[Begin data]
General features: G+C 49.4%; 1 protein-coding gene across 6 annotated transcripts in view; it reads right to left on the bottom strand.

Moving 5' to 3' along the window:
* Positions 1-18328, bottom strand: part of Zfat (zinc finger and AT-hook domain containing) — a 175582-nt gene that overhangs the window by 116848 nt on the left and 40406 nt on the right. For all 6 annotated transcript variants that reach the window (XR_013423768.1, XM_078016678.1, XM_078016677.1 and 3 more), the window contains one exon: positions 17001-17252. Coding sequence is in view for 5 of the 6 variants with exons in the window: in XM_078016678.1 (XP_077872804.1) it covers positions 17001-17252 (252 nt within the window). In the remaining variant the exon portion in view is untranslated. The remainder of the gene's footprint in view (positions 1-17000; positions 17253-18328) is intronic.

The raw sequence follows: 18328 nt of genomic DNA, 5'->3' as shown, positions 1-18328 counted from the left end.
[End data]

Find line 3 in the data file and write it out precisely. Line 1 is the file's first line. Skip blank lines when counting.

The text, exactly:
* Positions 1-18328, bottom strand: part of Zfat (zinc finger and AT-hook domain containing) — a 175582-nt gene that overhangs the window by 116848 nt on the left and 40406 nt on the right. For all 6 annotated transcript variants that reach the window (XR_013423768.1, XM_078016678.1, XM_078016677.1 and 3 more), the window contains one exon: positions 17001-17252. Coding sequence is in view for 5 of the 6 variants with exons in the window: in XM_078016678.1 (XP_077872804.1) it covers positions 17001-17252 (252 nt within the window). In the remaining variant the exon portion in view is untranslated. The remainder of the gene's footprint in view (positions 1-17000; positions 17253-18328) is intronic.